With a man in custody for what Edmonton police call "acts of terrorism" in the city overnight, investigators will try to determine if he had associates who aided him or could pose a continuing danger to the public, says a Canadian security expert.

The 30-year-old suspect was apprehended following a high-speed chase just before midnight through streets filled with bar patrons and football fans that ended only after a white U-Haul van he was driving struck four pedestrians and flipped on its side.

"One of the difficult questions that will be asked here is: what if anything did security intelligence and criminal intelligence know about this individual beforehand? Was he under surveillance?" Christian Leuprecht, a political science professor at the Royal Military College of Canada and Queen's University, told CBC News on Sunday.

"And if he was, whether there would have been enough evidence to charge him before this attack would have taken place. Those are difficult questions, and those will all come out during the course of the investigation."

Leuprecht, who is currently attending a security conference in Latvia, said Public Safety Canada tries to track extremists who travel to Syria or Iraq to try to join ISIS.

Questions around Edmonton attack5:06

"We also know that there are between 80 and 120 of those individuals who have so far returned to Canada," he said. "Some of these individuals remain under surveillance for as long as six months. So it would be interesting to see if [the man arrested in Edmonton] had a previous travel history to the region or connection with someone else who did."

Security expert Michel Juneau-Katsuya said the evidence suggests the suspect was an ISIS supporter.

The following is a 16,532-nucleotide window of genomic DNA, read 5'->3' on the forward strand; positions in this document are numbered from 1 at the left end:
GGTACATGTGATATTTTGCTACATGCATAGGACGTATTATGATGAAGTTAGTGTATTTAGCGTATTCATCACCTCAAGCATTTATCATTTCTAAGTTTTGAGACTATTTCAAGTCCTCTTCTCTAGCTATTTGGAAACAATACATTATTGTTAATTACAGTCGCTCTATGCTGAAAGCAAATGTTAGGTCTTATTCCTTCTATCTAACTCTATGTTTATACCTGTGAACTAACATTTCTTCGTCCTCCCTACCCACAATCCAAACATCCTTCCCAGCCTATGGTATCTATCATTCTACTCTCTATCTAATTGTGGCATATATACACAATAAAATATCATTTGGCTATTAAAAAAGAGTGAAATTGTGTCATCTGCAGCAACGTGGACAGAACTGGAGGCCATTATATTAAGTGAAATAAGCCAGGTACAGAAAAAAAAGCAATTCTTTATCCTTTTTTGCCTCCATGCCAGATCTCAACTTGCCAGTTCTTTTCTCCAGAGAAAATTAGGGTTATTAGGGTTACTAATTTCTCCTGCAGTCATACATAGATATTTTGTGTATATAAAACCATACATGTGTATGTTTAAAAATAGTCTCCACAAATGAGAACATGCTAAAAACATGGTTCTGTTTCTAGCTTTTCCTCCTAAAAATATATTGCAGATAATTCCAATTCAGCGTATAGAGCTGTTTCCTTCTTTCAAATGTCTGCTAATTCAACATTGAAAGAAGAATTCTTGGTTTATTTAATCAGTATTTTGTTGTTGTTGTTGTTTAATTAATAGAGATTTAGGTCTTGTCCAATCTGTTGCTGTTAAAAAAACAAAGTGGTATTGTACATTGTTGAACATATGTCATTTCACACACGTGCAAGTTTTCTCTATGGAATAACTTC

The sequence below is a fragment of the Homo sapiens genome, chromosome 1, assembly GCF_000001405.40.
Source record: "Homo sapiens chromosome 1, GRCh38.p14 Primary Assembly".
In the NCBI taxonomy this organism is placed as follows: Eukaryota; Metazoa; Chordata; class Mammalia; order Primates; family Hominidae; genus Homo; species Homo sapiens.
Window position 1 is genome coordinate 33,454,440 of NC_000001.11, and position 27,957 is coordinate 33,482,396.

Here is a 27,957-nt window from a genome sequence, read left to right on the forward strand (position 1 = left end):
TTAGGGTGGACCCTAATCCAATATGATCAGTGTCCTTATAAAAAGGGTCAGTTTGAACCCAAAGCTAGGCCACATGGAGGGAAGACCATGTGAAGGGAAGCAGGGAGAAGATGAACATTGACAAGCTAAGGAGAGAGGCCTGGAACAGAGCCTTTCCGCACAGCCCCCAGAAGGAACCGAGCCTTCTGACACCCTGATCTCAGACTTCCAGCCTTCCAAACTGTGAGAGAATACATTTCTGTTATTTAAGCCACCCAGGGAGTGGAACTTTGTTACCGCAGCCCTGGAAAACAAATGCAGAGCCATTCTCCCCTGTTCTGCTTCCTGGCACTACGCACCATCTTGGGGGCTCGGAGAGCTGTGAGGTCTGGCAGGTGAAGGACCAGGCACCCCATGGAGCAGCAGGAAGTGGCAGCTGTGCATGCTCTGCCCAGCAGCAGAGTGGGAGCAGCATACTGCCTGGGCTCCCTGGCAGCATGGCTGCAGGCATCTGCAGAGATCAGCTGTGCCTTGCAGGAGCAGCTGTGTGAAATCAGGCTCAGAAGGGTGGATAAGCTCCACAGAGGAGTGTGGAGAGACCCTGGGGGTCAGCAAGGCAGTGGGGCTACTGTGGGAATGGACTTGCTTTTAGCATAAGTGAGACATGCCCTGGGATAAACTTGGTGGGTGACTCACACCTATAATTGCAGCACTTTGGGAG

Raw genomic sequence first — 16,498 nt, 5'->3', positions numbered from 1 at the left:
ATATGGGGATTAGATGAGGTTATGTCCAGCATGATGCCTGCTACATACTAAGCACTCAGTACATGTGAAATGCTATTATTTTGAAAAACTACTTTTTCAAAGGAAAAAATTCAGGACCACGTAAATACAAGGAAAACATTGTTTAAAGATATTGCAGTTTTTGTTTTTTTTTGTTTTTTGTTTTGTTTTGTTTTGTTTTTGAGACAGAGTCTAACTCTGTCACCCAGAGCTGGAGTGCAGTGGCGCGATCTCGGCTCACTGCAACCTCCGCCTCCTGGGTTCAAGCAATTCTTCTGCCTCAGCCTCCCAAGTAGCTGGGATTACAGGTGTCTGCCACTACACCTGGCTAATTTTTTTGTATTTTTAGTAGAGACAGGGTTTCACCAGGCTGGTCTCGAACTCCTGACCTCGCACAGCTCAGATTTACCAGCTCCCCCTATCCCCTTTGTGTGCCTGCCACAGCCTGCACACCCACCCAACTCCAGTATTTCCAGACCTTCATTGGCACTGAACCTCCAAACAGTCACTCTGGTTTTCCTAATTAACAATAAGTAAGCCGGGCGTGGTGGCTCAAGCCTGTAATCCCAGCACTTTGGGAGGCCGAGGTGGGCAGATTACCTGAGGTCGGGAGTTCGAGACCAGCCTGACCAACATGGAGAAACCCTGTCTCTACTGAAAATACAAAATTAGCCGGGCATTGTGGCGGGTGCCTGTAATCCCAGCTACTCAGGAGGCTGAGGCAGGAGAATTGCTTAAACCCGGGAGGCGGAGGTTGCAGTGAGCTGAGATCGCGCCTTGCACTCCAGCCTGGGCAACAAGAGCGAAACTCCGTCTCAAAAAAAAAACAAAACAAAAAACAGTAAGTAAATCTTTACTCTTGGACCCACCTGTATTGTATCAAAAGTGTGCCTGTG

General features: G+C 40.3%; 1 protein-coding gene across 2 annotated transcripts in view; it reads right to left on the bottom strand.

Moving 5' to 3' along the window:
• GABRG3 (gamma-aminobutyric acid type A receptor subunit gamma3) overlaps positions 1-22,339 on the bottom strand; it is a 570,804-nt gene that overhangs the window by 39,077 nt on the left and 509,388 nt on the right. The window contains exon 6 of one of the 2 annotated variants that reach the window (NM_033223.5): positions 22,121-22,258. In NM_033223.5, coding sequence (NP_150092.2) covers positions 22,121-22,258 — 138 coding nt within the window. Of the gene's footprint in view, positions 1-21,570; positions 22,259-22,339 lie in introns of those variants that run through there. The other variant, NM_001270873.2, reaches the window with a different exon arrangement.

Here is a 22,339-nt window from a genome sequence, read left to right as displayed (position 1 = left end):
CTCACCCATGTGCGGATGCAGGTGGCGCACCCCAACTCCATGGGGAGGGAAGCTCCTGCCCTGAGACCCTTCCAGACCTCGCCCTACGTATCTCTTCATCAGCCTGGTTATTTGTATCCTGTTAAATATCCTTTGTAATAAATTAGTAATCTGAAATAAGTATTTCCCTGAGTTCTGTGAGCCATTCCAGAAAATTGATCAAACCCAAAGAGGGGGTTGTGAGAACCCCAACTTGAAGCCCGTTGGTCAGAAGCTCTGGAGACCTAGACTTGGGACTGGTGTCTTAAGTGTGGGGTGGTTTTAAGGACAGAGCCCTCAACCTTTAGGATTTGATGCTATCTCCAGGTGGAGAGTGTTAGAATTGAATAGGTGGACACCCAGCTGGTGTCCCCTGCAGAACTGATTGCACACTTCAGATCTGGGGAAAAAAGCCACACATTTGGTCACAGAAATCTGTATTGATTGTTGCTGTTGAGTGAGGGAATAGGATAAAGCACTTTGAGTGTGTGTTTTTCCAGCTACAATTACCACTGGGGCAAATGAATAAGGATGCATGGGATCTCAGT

"A flag was found," said Juneau-Katsuya, CEO of security consulting firm The Northgate Group. "The methodology that he used was very, very similar to methodology used before … and we knew that there [are] still some supporters or sympathizers of the Islamic State right here in Canada.

"We were expecting that it would happen in Canada at one point or other. We just didn't know when or … where."

Juneau-Katsuya said it is likely the attacker was inspired by ISIS but "very unlikely" he was directed by the jihadist organization.

"This is the kind of incident by individuals that can be taken on their own initiative, and this is what is so terrible and so difficult to investigate for police officers because basically you need no training.

"You just need the conviction and the commitment to do whatever horrible attack you want to do, and that's it. You find a vehicle. You find a knife. You find your victims."

Vehicles have been used as weapons in several deadly attacks around the world in recent years.

In August, a van drove along sidewalks in a popular tourist area in Barcelona, killing 13 people and injuring more than 100.

In June, seven people died and four dozen were injured after a speeding van mowed down pedestrians on London Bridge. Three men with knives later abandoned the van and attacked people in nearby Borough Market, an area full of bars and restaurants.

In December 2016, a truck plowed into a crowded Christmas market in Berlin. A dozen people died and many more were injured.

The deadliest such attack in recent years happened in Nice, France, where a large truck plowed through revellers gathered for Bastille Day fireworks on the waterfront promenade, killing at least 84 people. A student who attended MacEwan University in Edmonton was among the dead in that attack.